Given the ABM’s detailed data and better representation of people’s value of time, it makes sense that the model depicts a more modest reaction for travelers on SR 167. After all, travelers on SR 167 have limited travel choices; while shifting to parallel arterials does not incur a toll, travel is much slower than on a freeway. Thus, a reason for the ABM’s more modest reaction could be that the benefit of using the faster toll lanes outweigh the costs of tolls for enough users to not show as large a change in travel amount and route when compared to results from the trip-based model. Even with these results that are in line with expectations, suggested modeling practice dictates that as a next step one would gut check using other sources of information, such as travel speeds from big data sources. One could also consider testing the results from the travel demand model in a more detailed microsimulation model to better understand the impact on traffic operations along the corridor.

Stepping back – while both models offer insights into future potential corridor operations, accounting for the value of time and money can help professionals and decision makers better use models to analyze, justify, and communicate the benefit of projects to the communities they represent.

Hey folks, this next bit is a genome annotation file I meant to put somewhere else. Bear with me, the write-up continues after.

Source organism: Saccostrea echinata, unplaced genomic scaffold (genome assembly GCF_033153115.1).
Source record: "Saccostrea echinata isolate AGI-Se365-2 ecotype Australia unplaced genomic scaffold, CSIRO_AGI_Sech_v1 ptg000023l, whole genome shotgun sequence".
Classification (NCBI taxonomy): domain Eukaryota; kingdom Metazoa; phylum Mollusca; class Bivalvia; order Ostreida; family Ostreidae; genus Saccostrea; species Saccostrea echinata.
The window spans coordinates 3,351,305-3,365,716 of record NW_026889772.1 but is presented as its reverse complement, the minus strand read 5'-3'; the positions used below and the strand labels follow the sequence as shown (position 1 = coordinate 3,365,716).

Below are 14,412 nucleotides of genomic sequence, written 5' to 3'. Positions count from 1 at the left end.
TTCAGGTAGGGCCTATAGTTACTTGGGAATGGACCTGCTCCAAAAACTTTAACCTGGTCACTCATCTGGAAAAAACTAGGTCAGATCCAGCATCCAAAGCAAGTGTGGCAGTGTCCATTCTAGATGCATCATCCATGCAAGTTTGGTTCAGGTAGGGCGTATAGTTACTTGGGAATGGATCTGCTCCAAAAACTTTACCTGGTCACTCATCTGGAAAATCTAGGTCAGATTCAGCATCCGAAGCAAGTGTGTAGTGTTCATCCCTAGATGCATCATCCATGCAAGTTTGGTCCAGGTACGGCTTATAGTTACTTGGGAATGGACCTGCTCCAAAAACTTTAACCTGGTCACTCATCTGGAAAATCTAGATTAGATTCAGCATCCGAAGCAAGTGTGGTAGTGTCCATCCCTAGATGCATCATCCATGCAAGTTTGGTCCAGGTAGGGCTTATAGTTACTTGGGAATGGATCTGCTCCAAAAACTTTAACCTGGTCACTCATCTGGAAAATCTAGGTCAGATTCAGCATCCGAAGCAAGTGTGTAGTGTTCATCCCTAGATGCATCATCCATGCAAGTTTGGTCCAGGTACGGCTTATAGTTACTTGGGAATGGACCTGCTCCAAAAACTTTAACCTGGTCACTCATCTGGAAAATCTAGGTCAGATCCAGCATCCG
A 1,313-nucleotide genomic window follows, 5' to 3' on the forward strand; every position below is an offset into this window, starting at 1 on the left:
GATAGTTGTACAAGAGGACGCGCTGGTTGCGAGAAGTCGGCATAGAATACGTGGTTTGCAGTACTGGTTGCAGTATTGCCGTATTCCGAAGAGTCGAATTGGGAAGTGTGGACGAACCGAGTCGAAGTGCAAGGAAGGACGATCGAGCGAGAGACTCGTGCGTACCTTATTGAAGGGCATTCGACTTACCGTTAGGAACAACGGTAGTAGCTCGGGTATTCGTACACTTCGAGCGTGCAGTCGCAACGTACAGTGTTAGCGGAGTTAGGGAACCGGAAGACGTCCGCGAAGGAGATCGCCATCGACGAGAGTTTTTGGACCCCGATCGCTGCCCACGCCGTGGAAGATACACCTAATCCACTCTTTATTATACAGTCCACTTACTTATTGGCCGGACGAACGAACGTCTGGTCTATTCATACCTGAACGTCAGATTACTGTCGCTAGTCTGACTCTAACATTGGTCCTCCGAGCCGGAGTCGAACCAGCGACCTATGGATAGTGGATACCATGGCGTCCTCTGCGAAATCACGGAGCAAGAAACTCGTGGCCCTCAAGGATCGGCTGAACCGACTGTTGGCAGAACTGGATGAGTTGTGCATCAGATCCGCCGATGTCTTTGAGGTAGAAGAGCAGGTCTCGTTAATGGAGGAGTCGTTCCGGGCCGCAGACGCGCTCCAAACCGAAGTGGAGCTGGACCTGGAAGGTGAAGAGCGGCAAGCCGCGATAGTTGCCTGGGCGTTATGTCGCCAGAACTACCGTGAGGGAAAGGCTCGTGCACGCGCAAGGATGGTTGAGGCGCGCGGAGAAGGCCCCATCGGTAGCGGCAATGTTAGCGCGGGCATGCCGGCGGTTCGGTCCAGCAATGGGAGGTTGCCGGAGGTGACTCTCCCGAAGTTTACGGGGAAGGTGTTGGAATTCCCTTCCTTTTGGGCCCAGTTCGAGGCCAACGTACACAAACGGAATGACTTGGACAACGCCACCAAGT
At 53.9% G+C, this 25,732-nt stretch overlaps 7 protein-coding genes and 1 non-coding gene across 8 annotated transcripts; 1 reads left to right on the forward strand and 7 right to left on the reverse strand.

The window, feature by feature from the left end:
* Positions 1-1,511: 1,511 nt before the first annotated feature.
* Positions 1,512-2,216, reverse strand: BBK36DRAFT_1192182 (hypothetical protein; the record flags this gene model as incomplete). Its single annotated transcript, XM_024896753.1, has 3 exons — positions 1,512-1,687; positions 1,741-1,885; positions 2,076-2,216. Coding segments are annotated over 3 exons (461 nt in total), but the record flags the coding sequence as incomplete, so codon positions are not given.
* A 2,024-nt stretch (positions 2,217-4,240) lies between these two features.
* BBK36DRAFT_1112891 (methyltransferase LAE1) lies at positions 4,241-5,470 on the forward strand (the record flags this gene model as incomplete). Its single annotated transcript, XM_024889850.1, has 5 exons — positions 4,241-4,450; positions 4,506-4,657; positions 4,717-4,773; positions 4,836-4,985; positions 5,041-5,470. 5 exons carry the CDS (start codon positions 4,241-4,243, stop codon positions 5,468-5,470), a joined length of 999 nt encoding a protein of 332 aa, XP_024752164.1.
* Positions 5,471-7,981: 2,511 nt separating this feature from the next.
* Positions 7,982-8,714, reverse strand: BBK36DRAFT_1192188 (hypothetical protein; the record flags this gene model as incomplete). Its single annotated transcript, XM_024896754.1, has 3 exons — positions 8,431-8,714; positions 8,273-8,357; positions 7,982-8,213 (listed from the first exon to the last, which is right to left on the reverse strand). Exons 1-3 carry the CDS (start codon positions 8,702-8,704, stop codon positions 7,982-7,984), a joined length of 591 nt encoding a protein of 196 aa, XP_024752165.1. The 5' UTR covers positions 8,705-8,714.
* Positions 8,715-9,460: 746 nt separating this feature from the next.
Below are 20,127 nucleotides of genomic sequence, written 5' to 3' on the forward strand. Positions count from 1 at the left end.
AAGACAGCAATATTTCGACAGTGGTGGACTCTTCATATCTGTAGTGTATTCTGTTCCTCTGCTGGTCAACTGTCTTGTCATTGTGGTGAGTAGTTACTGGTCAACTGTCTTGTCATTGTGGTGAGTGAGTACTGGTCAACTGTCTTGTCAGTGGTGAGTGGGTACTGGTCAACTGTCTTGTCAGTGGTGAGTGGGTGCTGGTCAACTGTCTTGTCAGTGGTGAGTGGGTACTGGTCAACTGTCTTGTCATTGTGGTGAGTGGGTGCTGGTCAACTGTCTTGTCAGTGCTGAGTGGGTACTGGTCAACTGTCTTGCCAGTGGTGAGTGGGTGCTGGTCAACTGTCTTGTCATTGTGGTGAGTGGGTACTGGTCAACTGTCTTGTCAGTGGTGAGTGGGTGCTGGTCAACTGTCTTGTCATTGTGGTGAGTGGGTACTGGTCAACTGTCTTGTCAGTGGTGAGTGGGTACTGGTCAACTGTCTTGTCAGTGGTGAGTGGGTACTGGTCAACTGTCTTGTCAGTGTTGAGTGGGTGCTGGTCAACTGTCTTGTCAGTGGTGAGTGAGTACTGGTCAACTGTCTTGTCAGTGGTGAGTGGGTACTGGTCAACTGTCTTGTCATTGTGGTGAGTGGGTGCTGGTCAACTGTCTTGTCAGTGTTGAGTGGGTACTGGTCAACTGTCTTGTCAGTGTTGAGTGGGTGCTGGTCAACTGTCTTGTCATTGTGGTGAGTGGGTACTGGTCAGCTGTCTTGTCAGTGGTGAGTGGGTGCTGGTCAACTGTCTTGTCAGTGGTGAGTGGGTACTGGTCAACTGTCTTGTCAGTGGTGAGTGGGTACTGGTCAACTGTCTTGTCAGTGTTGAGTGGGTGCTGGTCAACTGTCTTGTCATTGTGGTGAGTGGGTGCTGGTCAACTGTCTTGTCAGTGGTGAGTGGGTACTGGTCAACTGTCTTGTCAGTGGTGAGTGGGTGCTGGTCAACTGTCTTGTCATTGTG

Want to learn more? Explore the options below to facilitate informed discussions, make sound infrastructure decisions, and promote equitable transportation solutions. 

Stay Informed: Explore ABMs and the evolving world of transportation modeling in infrastructure decisions.

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Reach Out: Connect with one of this post’s contributors below to discuss the nuances of transportation models.

Stay Updated: Find recommended transportation strategies and projects for the SR 167 study area on WSDOT’s project website.

You can also check out the second installment of this two-part blog series where we look at this case study with a focus on price elasticity and talk about how it can provide further insight on effective transportation strategies.

Contributors

Marissa Milam

Marissa Milam

Senior Planner, SR 167 (Technical) Lead

Eric Womeldorff

Eric Womeldorff

Transportation Economics Discipline Lead

Chris Breiland

Chris Breiland

SR 167 Master Plan Project Manager